A yellow cab beeped its horn as Cory dodged traffic on Madison Avenue. He waved, believing the driver recognized him, but the cabbie gave him the finger.
Life was different now, but he didn’t miss the celebrity or the money.
Cory was more grateful. He’d almost self-destructed but had held on during the ride up and during the fall from grace. Surviving felt good, but he knew there was still one thing to conquer as he weaved through the crowded sidewalk.
Cory walked into Mt. Sinai fingering the vial in his pocket. He needed a lift.
Jane Santo, the hospital’s PR woman, met him in the lobby. The pair headed to the children’s wing, walking down a balloon-filled corridor that smelled of flowers.
Santo said, “We’re thrilled you agreed to do this.”
“Anything for the kids. I would’ve done it sooner, but uh, life got in the way.”
“You’re here now, and they’re excited beyond belief.”
“Let’s hope I don’t disappoint them.”
“They love you. I saw you teaching them at Cornell.”
Cory smiled. “That was fun. I wish I could’ve gotten guitars for everyone, but . . .”
“No problem. A donor came through.”
“Good for them. Did you get the numbers on transplants?”
“I was surprised with the numbers on pediatric transplants. The most common are liver and kidney, and we performed twenty last year.”
“That’s super low.”
“We’re having a difficult time with the donor pool.”
“What about waiting times?”
“After three years on the list, about forty percent of patients receive a liver.”
“That’s worse than the national average. What about kidneys?”
“I’m afraid the numbers are lower. After a three-year wait, it’s sixteen percent.”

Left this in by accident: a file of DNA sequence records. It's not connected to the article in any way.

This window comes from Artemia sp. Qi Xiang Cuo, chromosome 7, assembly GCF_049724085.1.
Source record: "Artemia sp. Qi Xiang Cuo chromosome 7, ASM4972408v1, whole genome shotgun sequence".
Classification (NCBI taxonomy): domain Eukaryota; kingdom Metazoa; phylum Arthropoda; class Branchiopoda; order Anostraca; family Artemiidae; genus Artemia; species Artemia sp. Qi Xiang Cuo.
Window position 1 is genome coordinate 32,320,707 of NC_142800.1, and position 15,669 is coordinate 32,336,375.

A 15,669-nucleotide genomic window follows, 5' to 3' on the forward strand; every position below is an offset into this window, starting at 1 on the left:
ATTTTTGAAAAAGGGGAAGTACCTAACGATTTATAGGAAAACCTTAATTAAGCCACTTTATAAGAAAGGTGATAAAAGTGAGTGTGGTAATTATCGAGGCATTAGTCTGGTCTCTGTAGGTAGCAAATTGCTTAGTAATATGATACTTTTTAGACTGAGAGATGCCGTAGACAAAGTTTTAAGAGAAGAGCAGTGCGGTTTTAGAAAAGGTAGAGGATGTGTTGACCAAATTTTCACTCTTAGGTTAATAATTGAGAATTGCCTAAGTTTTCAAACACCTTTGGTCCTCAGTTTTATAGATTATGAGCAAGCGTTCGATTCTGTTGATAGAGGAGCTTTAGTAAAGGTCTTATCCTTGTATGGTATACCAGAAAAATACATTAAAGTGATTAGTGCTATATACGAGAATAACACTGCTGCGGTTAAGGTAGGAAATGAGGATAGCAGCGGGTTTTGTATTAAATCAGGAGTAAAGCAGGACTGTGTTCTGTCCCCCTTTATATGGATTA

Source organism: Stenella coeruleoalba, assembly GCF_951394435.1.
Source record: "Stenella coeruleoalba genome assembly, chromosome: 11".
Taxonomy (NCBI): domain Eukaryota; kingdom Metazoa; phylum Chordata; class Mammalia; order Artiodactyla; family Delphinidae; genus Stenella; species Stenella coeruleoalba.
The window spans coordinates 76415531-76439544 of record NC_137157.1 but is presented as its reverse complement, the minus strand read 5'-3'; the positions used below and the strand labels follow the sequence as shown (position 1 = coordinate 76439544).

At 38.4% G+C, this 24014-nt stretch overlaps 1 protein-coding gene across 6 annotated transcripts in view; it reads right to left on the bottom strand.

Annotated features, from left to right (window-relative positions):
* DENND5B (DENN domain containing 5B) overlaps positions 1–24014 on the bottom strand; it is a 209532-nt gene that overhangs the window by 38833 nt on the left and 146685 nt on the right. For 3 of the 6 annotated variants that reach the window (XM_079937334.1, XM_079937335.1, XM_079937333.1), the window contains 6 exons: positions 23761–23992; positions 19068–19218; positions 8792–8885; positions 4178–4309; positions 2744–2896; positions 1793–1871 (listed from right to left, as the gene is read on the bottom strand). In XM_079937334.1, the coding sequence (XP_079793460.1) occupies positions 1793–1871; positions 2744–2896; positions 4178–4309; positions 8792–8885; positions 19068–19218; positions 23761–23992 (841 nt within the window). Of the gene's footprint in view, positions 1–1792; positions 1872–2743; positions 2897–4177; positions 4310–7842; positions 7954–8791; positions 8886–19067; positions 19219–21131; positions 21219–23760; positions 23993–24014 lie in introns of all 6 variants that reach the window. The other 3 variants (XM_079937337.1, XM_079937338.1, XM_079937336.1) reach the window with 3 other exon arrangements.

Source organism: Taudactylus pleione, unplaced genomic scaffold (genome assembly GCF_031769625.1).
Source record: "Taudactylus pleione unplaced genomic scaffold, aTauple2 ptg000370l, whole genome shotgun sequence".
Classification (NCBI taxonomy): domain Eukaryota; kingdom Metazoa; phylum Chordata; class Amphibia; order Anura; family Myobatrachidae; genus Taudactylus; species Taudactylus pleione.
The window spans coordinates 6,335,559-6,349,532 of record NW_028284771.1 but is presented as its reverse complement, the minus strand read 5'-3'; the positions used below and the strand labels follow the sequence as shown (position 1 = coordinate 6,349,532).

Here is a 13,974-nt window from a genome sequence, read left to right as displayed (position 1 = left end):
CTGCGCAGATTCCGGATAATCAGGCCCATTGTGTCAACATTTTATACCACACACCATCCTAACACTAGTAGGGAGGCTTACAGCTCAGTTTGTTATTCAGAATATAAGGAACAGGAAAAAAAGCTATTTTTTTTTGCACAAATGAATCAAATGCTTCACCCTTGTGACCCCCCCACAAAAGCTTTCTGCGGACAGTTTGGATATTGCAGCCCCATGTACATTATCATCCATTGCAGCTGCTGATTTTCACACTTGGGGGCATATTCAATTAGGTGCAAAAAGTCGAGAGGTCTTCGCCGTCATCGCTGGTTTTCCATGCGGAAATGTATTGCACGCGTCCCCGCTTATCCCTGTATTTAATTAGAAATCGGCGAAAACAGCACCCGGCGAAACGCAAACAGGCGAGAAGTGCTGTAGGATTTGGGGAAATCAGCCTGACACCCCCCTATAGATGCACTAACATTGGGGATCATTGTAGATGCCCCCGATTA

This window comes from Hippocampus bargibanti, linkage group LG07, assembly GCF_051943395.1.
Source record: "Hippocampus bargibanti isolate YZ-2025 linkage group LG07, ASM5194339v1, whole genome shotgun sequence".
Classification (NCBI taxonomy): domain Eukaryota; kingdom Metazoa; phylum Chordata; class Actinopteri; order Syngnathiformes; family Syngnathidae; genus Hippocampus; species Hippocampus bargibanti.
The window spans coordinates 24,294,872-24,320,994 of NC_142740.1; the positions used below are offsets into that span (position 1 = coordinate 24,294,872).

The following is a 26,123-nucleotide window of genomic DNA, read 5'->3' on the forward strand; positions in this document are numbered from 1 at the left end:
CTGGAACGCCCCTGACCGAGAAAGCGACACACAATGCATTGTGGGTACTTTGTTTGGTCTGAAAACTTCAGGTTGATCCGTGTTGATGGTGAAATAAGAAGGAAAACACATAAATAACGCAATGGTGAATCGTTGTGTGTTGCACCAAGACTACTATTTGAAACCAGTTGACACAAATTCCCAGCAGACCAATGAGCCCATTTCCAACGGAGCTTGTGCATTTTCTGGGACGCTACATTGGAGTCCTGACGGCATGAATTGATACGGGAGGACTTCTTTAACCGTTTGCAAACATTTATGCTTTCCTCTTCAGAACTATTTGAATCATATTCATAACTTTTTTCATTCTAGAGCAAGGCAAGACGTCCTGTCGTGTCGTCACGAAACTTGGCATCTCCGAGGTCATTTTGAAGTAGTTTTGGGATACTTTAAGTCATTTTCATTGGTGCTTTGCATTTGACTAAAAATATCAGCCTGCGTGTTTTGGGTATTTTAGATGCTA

“That’s terrible. We got to do a lot better than that for our kids.”
“We’re working on it.” Santo pointed to a door. “We’re in here.”
Cory peered in the door’s window. The room was full of kids. In front, children in wheelchairs were chatting, and behind them it looked like a playground. He slipped out of the backpack holding his guitar and handed it to Santo. “I’m going to hit the boy’s room.”
“I’ll hand out the guitars.”
He locked the bathroom door, catching a glimpse of himself in the mirror. It felt good seeing the kids so animated.
Cory patted the vial and shook his head. Should he go without it? He took the vial out and stared at it. He opened it, considering a quick hit.
He wagged his head, poured the powder down the sink, and threw away the container.
The volume in the room rose when Cory stepped in. “Hey everybody. How we doing today?”
The room erupted. “Super. Who wants to learn to play the guitar?”
A cacophony of we dos sounded as guitars were handed out.
“Fantastic. Now, remember, everyone is going to get a chance today. Some of you I’ll bring up here as an example, but don’t worry, I’ll walk around and help everyone.”